Did you know that homeowners who switch to solar energy to power their homes save on average nearly $1,500 off their utility bills annually? With savings like that, you might consider a solar array of your own. But doesn’t solar cost a lot?
Well, it can, but with the right information, the cost can drop considerably. While the average American solar array might cost $18,000 to $20,000, those that take advantage of the vast number of solar incentives can see that price point cut in half or even more.
If you’re interested in how to install a solar system without the hefty investment, keep reading.
Solar Tax Incentives
Among the many solar incentives that make switching to sustainable energy worth looking into, the federal tax credit is the most influential. Available to all qualifying US citizens, those installing a solar array can see a reduction of up to 26% on their federal taxes.
To claim the tax credit, you’ll fill out IRS form 5695 when filing your taxes. However, this incentive won’t last much longer; the credit drops to 22% in 2023 and will stop for residential systems in 2024.
But just because this incentive has a limited timeframe, you can still receive a state tax credit in certain states. Some states, like New York, offer as much as 25% return for new installs. When combined with the federal incentive (yeah, you can claim both) homeowners are saving nearly 50% on their solar array.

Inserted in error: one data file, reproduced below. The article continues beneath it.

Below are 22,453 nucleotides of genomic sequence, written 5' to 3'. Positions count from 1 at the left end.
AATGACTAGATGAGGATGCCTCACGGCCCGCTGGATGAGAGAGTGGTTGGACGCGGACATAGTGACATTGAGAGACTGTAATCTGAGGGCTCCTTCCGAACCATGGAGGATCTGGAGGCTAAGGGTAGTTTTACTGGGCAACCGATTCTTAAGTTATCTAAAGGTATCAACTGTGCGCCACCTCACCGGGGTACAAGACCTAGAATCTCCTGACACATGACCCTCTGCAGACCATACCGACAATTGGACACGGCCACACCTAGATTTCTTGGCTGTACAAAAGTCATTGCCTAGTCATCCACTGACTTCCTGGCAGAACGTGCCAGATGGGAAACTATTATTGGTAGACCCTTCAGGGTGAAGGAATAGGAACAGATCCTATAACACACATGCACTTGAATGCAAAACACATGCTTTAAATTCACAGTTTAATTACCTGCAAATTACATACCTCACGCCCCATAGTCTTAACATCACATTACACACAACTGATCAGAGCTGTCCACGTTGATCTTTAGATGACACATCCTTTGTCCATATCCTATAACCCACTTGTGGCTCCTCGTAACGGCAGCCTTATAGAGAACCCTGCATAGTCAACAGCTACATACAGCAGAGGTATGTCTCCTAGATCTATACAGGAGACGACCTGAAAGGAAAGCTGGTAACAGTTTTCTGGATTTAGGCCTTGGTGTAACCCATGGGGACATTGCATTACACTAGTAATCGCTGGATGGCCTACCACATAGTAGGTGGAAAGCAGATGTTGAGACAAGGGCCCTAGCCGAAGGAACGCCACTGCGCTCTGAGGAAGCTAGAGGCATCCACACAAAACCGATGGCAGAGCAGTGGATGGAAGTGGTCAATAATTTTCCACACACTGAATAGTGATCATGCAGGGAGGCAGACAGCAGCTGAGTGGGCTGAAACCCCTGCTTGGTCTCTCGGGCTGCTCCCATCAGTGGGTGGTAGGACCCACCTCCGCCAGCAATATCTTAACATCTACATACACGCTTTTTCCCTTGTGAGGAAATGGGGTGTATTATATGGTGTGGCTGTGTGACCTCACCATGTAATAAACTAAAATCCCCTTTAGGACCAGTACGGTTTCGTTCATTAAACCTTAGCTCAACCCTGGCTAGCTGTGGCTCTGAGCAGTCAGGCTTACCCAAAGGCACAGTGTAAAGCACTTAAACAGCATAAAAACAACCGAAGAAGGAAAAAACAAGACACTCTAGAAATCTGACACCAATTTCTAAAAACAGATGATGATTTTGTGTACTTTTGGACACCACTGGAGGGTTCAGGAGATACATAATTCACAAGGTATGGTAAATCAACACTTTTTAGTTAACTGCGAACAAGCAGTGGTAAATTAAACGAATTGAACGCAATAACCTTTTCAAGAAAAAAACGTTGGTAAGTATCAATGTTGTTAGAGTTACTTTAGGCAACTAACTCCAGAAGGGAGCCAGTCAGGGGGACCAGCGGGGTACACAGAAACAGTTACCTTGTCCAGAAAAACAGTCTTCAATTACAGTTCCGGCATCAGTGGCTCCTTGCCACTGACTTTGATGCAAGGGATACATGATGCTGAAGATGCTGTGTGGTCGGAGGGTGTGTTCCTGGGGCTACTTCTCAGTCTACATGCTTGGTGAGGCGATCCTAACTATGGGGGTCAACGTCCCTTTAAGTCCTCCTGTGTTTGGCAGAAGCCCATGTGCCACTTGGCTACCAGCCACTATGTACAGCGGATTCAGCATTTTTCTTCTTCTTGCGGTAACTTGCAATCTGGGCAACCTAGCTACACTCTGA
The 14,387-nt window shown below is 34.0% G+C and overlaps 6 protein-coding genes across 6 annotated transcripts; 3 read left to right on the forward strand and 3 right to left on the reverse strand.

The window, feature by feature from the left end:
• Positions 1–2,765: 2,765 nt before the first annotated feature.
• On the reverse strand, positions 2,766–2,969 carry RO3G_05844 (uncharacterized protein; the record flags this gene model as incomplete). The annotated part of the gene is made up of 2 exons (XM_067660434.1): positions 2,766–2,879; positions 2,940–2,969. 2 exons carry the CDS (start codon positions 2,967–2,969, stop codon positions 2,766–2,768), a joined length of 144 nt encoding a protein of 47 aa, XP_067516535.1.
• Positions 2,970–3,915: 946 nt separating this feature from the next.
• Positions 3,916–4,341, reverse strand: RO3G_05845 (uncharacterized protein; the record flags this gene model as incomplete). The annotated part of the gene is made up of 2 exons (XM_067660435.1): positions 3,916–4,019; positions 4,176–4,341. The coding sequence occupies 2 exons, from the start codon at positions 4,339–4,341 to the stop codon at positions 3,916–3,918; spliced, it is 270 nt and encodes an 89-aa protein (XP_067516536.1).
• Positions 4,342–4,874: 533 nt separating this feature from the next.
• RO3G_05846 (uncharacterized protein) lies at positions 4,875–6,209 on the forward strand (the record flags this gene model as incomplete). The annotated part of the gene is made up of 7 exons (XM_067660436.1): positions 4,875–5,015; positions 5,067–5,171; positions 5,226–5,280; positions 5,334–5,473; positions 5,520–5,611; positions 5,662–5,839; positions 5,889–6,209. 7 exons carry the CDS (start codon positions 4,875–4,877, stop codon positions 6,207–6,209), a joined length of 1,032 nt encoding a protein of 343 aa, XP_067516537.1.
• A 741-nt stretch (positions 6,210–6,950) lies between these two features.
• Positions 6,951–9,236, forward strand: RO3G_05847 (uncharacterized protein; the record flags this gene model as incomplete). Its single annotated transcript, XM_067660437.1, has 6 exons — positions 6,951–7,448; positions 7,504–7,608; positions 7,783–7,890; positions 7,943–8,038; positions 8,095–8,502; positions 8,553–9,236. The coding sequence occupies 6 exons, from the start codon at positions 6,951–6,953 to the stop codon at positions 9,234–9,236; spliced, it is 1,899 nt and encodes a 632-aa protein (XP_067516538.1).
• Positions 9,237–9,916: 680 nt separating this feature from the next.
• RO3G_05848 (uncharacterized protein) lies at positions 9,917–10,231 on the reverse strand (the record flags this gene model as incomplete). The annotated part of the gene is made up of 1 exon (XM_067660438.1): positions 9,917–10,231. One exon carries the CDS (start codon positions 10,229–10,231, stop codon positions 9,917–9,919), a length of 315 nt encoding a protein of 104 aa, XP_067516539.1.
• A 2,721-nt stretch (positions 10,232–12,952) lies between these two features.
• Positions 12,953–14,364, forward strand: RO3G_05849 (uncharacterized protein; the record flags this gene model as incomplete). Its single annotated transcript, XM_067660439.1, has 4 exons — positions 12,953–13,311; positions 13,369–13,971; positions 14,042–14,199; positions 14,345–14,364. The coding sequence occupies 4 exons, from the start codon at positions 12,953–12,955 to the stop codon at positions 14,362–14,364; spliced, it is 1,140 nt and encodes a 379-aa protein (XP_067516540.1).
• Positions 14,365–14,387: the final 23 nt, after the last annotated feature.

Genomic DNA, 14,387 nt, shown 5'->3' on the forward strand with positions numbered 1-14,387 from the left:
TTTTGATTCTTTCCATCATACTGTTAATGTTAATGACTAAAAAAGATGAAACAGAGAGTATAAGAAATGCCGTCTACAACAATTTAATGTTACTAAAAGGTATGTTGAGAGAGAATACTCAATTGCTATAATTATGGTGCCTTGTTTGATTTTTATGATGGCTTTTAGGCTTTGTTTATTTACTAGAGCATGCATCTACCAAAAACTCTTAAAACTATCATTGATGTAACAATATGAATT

Solar Panel Rebates
In addition to notable tax returns offered by federal and state governments, some homeowners can earn rebates for installing roof solar panels. Some states allow you to fill out a form and earn a one-time payment on your new energy system.
This is usually paid through your utility company and may require you your system to the power grid. To take advantage of these rebates, contact Blue Raven Solar for your installation.
Other Solar Incentives
More of an added benefit than an incentive, homeowners that connect their solar array to the local power grid can qualify for their state’s net metering program. This allows them to sell their excess power back to the utility company for a fixed price (the price will vary by state). Net metering doesn’t usually come back in the form of cash, but as a credit on future utility bills.
Those who research incentives in their state might find low-income incentives for households that otherwise couldn’t afford it. This gives those on a limited budget access to renewable energy at a reduced cost, and in some states as low as zero upfront costs. It is important to know that some of these leasing options disqualify you for federal and tax incentives.
More on the Cost of Solar Panels
This short guide to solar incentives should put these opportunities on your radar. While an investment in a solar array might seem daunting up front, these benefits can severely drop the price of installation. For more on the advantages of solar panels and how they can save you money, check out our Tech section.